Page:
New findings from cave sites in Spain suggest that Neanderthals had nothing to envy in respect to their cognitive skills when contrasted against their close cousins, fully modern humans. It is no longer easy to argue that our direct ancestors had the edge on Neanderthals when it came to displays of mental prowess with the confirmation of extremely ancient Neanderthal cave art.
Archaeological research across Europe has convincingly established that the ancestors of modern Europeans reached the continent around 45,000 years ago, this date not only matched fossils and tools found but also coincided with the earliest examples of cave art. Despite definitive evidence of a lengthy presence for Neanderthals across Europe cave art seemed to appear only after modern humans arrived.
In newly released studies three cave sites, La Pasiega in north-eastern Spain, Maltravieso in western Spain and Ardales in southern Spain, have produced new evidence which pushes back the date for complex art to at least 65,000 years ago. These three sites offer a number of paintings in red or black, incorporating animals, dots and geometric patterns alongside hand stencils, hand prints and engraved iconography.
“Our dating results show that [some of] the cave art at these three sites in Spain is much older than previously thought,” says team member Alistair Pike from the University of Southampton. “With an age in excess of 64,000 years it predates the earliest traces of modern humans in Europe by more than 20,000 years.
The logical conclusion is that Neanderthals are the most likely candidates for having painted the images, and although it remains possible that another sub-species was responsible for the work, such as archaic Homo sapiens, there is no clear evidence for their presence in Europe at the time.
Dirk Hoffmann, a researcher at the Max Planck Institute for Evolutionary Anthropology was able to date the art only due to the fact that the radioactive element uranium dissolves in water, but the element thorium doesn’t. When water soaks through soils into a cave uranium is carried with it and then gets trapped in mineral deposits, it then radioactively decays at a predictable rate becoming thorium. Measuring the relative amounts of uranium and thorium in minerals can reveal their ages and provide a minimum date for any paintings beneath these deposits.
The three Spanish caves with paintings were found to have mineral crusts overlying the images that were at least 64,800 years old, although this is the minimum date for the art we must consider that it could be considerably older. This is without a doubt the oldest directly dates art in Europe and close in age to the oldest examples on the planet.
Results of a second study were announced to the media at the same time, researchers had determined the age of an archaeological cache at Cueva de los Aviones, a coastal cave in southeastern Spain. Among the artefacts examined were perforated sea shells, red and yellow compounds for painting along with shell containers with mixed pigments. The same Uranium-Thorium dating method was applied and revealed an incredibly early date, 115,000 years before present day. Consider that the very oldest signs of such artefacts in Africa are no older than 92,000 years in age, perhaps considerably younger.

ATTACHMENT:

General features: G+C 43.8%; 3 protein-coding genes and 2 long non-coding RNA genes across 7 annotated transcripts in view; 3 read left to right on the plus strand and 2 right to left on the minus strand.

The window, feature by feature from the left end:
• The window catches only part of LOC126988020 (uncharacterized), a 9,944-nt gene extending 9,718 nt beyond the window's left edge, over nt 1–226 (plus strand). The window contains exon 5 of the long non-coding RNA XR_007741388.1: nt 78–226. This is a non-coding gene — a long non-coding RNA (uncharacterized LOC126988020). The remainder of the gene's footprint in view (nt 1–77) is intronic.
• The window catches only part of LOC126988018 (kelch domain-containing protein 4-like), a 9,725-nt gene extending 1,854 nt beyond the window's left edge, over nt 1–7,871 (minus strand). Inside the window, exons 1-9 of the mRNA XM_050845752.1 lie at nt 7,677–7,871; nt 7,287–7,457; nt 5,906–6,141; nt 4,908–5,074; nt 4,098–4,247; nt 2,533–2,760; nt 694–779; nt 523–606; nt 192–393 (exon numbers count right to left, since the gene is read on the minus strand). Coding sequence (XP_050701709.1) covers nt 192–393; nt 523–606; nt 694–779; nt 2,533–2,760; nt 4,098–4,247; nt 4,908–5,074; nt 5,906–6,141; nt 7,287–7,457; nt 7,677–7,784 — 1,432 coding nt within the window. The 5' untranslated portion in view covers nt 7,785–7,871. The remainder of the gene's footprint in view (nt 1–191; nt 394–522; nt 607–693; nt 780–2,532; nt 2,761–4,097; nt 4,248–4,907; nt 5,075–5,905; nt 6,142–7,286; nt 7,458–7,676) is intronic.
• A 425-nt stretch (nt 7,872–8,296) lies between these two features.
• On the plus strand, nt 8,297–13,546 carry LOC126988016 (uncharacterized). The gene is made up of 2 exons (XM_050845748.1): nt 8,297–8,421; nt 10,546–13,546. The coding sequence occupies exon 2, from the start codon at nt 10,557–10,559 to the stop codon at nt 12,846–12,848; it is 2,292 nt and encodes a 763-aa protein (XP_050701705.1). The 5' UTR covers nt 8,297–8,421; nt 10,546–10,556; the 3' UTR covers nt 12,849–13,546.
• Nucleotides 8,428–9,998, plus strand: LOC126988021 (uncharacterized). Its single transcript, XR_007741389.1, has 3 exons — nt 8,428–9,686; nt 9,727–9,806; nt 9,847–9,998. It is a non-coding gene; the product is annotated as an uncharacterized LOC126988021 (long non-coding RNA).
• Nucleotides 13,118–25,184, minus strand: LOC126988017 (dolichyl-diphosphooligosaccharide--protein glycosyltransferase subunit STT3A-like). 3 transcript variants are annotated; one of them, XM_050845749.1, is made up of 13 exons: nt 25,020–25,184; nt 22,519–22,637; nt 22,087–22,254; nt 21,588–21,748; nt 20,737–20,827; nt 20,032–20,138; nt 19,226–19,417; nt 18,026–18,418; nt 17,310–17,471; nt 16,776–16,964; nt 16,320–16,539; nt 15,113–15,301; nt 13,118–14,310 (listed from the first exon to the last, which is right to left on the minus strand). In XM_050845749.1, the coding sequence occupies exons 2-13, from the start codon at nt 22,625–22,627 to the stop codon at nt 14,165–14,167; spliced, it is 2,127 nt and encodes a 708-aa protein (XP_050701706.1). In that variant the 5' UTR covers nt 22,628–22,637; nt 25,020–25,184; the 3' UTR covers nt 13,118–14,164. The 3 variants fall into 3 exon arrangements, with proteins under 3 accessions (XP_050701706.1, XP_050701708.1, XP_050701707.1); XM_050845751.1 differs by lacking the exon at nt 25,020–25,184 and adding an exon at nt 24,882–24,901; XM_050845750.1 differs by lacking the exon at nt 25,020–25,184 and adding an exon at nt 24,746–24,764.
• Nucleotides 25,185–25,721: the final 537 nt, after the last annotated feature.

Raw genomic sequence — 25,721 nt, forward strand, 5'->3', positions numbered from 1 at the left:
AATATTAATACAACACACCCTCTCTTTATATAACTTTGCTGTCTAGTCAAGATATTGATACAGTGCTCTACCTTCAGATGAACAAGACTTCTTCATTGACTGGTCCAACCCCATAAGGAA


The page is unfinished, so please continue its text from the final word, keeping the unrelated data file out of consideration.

“One wrong move, and you might remove some pigments from the wall that were there for thousands and thousands of years,” says Hoffmann, the lead author of both studies. “There’s this overwhelming feeling you get when you first get in.”
With the revelation that both Neanderthals and modern humans had an equal ability to produce rock art, as well as other discoveries showing near equality in tool use, ingenuity, ritual behaviour and genes associated with speech, some researchers are calling into question whether Neanderthals were truly a distinct species. There has long been a divide over whether Neanderthals might not properly be considered a sub-species of Homo sapiens and this new evidence supports the argument that they were an isolated subgroup of our own species. We certainly seemed to have interbred successfully with them which traditionally confirms membership of a single species.
The new studies build on evidence for complex ritual artistic creations among Neanderthals previously highlighted by the discovery of a 176,000-year-old circle created from broken stalagmites deep within the Bruniquel Cave, located in France. Most scientists had already accepted that the Bruniquel Cave stone circles had been composed by local Neanderthal populations.
“According to our new data Neanderthals and modern humans shared symbolic thinking and must have been cognitively indistinguishable”, said Joao Zilhao of the Catalan Institution for Research and Advanced Studies in Barcelona, and who was involved in both studies. “On our search for the origins of language and advanced human cognition we must therefore look much farther back in time, more than half a million years ago, to the common ancestor of Neanderthals and modern humans.”